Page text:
Cracking Story: 2-day Screenwriting Course
A 2-day course with Australia’s Screenwriting Guru that can revolutionise your understanding of film & TV storytelling and inspire you to write emotionally powerful screenplays that resonate for international audiences.
Dates for 2015:
Cracking Story Melbourne – Feb 7-8, 2015 – Book now
Dates for Sydney, Perth, Brisbane, London and Auckland to be confirmed. If you’d like to be informed when dates for your city are announced, please join our mailing list.
Standard – $397*
* Discounts for Early Bird registration
Why come to Cracking Story?
The standard of feature film writing is in decline. Hollywood is turning out soul-less pap and Indie films are typically more heartfelt but tend to be let down by poor storytelling. At Cracking Yarns, we’re on a mission to arrest the slide and it all starts here.
In our flagship course, Cracking Story, you’ll learn how to write screenplays with the rounded characters and rich soul of the best indie films but with the emotionally powerful stories that can draw, engage and move broad audiences. Is that even possible? Absolutely!
The best studio films – like One Flew Over the Cuckoo’s Nest, Groundhog Day and Dead Poets Society – appeal to critics, and the best indie films – like Juno, Little Miss Sunshine and Eternal Sunshine of the Spotless Mind – find a significant audience as well as win awards.
Cracking Story reveals the secrets behind these great films that can set you on the path to the screenwriter’s Holy Grail – a box office hit with an Oscar buzz.
“It was totally exhilarating, a real pleasure and I learned things I didn’t even know I needed to learn. ”
Claire Dobbin, Chair of Melbourne International Film Festival (MIFF)
How is Cracking Story different?
There are three areas where most screenplays (and produced films) are falling down.
1. The characterisations are thin
2. They’re shallow and have nothing to say
3. They don’t move us
How Cracking Story addresses the problems
1. What do Audiences Want?
The source of many of Hollywood’s current problems can be sheeted home to the rise of the screenwriting “bibles”. While many of these texts have useful information, most of them fail to address the fundamental question any writer needs to answer before they can begin to write a screenplay: what does the audience want from story? Not just your story, but any story? At Cracking Story, that’s where we begin.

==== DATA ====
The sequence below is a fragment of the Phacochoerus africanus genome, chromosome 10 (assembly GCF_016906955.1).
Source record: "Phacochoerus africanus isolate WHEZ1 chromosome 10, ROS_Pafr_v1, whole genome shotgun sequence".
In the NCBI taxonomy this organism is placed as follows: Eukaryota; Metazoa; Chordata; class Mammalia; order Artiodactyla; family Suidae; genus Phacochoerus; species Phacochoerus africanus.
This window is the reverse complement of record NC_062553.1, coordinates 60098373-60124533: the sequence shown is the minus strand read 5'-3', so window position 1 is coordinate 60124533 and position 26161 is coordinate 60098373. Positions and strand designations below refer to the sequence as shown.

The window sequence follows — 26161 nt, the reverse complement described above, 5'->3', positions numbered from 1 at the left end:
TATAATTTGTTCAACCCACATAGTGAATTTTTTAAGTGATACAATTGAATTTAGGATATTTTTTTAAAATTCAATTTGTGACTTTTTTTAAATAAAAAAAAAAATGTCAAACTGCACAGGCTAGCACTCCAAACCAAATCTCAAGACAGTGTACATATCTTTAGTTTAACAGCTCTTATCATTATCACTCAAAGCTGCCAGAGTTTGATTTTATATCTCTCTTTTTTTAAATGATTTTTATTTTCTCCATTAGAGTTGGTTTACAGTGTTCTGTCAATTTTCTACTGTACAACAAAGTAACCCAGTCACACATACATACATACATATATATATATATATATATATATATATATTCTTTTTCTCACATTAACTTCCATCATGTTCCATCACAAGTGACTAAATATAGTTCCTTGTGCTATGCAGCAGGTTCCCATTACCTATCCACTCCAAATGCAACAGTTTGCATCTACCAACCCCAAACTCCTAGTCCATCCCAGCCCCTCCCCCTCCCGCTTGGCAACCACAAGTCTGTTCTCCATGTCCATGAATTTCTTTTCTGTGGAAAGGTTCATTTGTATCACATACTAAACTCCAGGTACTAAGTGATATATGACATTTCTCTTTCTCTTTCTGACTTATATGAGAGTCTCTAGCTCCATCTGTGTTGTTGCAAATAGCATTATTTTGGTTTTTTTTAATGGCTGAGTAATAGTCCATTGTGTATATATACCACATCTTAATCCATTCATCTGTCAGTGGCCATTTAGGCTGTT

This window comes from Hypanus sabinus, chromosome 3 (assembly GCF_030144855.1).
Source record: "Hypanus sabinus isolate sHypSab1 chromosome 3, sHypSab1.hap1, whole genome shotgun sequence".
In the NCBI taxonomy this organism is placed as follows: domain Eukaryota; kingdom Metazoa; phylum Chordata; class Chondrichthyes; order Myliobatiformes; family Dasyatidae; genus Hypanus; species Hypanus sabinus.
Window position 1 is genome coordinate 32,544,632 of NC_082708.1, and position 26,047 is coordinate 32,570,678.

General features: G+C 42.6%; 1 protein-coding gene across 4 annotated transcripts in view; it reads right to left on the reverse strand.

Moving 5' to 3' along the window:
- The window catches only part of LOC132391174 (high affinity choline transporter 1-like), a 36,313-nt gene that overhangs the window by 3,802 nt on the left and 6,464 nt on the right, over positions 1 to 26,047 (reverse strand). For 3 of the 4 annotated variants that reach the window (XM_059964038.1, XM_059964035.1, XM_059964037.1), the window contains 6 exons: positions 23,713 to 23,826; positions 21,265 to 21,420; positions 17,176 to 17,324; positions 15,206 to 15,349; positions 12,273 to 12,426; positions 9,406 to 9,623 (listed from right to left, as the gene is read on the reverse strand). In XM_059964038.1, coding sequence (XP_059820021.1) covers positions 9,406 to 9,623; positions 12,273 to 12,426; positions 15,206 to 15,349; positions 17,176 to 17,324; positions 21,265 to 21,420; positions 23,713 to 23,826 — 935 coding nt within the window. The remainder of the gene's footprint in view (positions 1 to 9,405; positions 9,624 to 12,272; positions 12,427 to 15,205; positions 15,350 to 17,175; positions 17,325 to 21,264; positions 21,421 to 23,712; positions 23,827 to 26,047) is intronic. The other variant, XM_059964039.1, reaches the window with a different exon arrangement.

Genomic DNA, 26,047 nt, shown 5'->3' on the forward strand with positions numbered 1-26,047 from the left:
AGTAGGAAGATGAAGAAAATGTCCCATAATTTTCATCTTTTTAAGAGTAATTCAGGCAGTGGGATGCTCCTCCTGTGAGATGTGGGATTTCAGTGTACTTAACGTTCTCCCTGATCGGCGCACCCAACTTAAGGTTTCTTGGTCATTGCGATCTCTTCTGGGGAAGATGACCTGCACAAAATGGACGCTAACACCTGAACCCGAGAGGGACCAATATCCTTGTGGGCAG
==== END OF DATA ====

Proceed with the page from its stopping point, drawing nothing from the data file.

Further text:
2. It’s ultimately about character not plot
My other reservation about most of the best-selling screenwriting books is that their focus is plot. They talk about turning points and the midpoint with little or no reference to what it means in terms of the character. This is why so many films don’t move us. Stuff happens on screen but, because it doesn’t relate to character, we’re not engaged. At Cracking Story, you’ll discover how to use plot in the service of character so that you deepen the engagement of the audience the deeper you go into the screenplay.
3. Story is craft
Indie films are typically more watchable than Hollywood blockbusters but they too often have disappointing conclusions. Why? Because, in trying to distance themselves from studio films, they have demonised structure. They show little or no understanding of, or respect for, the craft of storytelling. And that’s what it is: a craft.
Yes, you need talent and imagination to come up with original characters, fresh dramatic scenarios, and captivating dialogue. But, the ability to engage an audience over 90 minutes or two hours (or, in the case of Breaking Bad, 6 series) is not something that you’re born with. That takes work – first in understanding how the great screenwriters of the past have done it, and then in trying to apply it to your story. You need to become a master of story, and your apprenticeship can start here.
“I’ve encountered no one in this country with a better and deeper understanding of story” Justin N.
Don’t put off your screenwriting dream any longer. And set aside those plot-focussed “bibles”. Come to Cracking Story, learn how to write from the heart but for your audience, and be part of the rejuvenation of screenwriting.
What we’ll cover in Cracking Story
Day 1 Saturday:
Session 1: What do audiences want from story?
Draws on the work of Aristotle, Jung and Joseph Campbell to give you a fundamental understanding of what audiences are craving – but rarely getting – from film and TV stories.
Sessions 2-4: The Heart’s Passage: The Hero’s Emotional Journey